When building a pile for hot composting, you will want to make a pile that is at least three feet cubed. This is the minimum amount of biomass the bacteria need to begin breaking down the nitrogen. The process of hot composting is described above. Once you start your hot compost pile, you have officially started the thermophilic phase and you cannot add new material. If you have additional material, you will need to keep your scraps for your next pile.
Digging a hole One passive method is simply to bury your kitchen scraps. The hole should be at least 8 to 10 inches deep to avoid any rodent activity. You simply dig new holes, fill them with scraps, cover them up with soil and then move to the next spot. This is an easy way to add organic matter and nutrients to your soil. We would do this for perennials, but not in a vegetable bed.
Tumbler A tumbler is another handy way to deal with the incoming stream of yard waste and kitchen scraps. It is best to buy a tumbler on the larger side. This assures that it is easy to turn. Our experience is that tumblers make sticky and clumpy compost, but if you add more finely chopped-up carbon material, that should help.
There is no need to buy any specific products for your compost pile other than what we have already described. The microbes are plentiful and will do the necessary work for you.
The smaller the pieces of raw material are that you add to your compost pile, the faster the decomposition will occur.
During the entire process, the compost pile should smell fresh, somewhat like a forest floor. If it does not, usually one of two things have gone off track. Either too much nitrogen is present, which means you need to add more carbon. Or it has become too wet and you should turn the pile to try and dry it out or add more dry carbon.
An easy way to promote composting in your home is to place a receptacle on your counter. After preparing meals at home, put the scraps in the container and take it out to your compost pile.
How to use your compost when it is ready We like to put a two- to three-inch layer of compost on top of our vegetable beds. We do not roto-till it in as tilling disrupts the microbial community in the soil. We simply place it on top, and cover it with straw; however, you can work it into the top couple of inches of soil, without major disturbance to the life in the soil. After you place your compost, make sure you protect it by adding a layer of mulch (straw or grass clipping) over the top. Sun, wind and rain can be hard on the microbes in the soil and compost. Composting is a win-win for everyone. It helps give plants that nutrient-rich, living humus — one of the healthiest ingredients around. It also keeps table scraps out of the garbage, easing the strain on our landfills. The Environmental Protection Agency (EPA) estimates that 30 million tons of food waste ends up in landfills each year, causing more than 3.5 billion tons of greenhouse gases. Happy composting!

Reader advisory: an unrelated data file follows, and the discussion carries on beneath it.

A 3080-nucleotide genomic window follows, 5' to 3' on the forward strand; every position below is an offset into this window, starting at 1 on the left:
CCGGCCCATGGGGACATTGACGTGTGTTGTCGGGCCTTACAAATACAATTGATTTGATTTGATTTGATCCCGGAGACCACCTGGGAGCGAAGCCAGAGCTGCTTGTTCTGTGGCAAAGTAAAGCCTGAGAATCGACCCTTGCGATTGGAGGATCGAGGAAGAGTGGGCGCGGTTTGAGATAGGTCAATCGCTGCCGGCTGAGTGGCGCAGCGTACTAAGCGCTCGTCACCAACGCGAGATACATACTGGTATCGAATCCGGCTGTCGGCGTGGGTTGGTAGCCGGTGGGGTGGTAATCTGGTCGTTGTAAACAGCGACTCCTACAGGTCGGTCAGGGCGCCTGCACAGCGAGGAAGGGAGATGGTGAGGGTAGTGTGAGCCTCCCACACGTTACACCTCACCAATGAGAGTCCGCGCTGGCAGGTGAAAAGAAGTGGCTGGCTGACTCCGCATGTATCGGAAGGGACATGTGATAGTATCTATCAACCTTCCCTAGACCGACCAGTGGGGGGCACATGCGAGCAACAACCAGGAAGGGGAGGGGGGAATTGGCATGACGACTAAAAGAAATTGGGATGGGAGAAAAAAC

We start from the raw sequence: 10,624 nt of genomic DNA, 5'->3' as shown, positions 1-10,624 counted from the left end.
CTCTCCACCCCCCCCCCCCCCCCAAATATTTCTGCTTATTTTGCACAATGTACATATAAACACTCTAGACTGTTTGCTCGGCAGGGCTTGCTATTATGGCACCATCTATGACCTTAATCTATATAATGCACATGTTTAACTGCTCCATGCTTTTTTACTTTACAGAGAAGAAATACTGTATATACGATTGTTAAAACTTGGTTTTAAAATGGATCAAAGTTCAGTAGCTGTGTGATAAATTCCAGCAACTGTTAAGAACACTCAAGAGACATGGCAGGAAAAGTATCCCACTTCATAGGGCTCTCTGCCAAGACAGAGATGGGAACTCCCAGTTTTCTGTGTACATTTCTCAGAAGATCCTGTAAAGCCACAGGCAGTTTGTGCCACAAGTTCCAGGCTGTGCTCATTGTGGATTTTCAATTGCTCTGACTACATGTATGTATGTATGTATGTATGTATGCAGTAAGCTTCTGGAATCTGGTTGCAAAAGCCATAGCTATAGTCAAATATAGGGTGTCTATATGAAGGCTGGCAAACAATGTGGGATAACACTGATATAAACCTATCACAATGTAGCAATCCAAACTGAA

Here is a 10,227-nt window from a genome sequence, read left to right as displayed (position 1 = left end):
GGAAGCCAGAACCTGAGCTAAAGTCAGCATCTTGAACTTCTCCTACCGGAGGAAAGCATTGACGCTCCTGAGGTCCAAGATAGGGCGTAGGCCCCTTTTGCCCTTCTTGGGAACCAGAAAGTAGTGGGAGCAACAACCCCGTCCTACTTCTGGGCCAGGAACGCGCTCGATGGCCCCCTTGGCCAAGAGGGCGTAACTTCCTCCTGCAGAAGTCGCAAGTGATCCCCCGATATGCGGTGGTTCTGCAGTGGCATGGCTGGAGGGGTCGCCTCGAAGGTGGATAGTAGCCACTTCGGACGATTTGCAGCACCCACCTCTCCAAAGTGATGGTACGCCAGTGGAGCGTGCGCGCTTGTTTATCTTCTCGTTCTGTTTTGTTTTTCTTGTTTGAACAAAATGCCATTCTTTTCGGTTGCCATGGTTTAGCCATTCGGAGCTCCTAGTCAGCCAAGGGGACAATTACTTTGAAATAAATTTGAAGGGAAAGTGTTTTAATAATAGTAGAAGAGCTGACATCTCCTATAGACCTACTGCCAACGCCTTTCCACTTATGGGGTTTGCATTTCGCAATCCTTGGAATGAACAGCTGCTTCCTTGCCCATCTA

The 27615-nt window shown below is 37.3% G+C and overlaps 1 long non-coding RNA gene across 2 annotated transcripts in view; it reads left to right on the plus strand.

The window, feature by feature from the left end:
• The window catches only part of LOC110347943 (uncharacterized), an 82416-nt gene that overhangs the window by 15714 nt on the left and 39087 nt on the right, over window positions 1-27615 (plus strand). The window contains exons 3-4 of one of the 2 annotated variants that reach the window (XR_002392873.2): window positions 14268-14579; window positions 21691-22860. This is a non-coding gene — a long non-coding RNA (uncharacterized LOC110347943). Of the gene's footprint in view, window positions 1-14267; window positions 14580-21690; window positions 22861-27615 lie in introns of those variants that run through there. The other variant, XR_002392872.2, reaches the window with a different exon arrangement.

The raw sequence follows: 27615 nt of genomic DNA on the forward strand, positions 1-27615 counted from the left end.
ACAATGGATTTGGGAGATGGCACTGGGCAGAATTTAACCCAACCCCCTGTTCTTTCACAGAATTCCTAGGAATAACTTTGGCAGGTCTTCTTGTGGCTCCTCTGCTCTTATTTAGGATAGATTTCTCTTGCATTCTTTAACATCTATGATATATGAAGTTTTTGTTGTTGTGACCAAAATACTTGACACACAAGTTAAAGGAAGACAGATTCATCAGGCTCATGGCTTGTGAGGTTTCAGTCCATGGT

Lisa and Kathleen Putnam
Lisa has a BS in Agricultural Economics from UC Davis. She also studied nutrition science there. She currently operates a small sustainable organic farm in Woodside and is a lifetime gardener, a UC Master Gardener (1999) and Master Composter (2010). Lisa’s passions are composting and the Soil Food Web. She teaches both summer and winter vegetable gardening at Lyngso, Common Ground and several local garden clubs.
Kathleen is a professional organic vegetable gardener and an ISA Certified Arborist serving the Mid-Peninsula region. She has a degree in Environmental Horticulture from City College of San Francisco and is a UC Master Gardener. She teaches classes about vegetable gardening and fruit tree pruning throughout the Bay Area, at Common Ground, Lyngso, San Francisco Community Gardens, Los Altos Garden Club, Portola Valley Garden Club, San Mateo Master Gardeners and the San Francisco Professional Gardeners Association.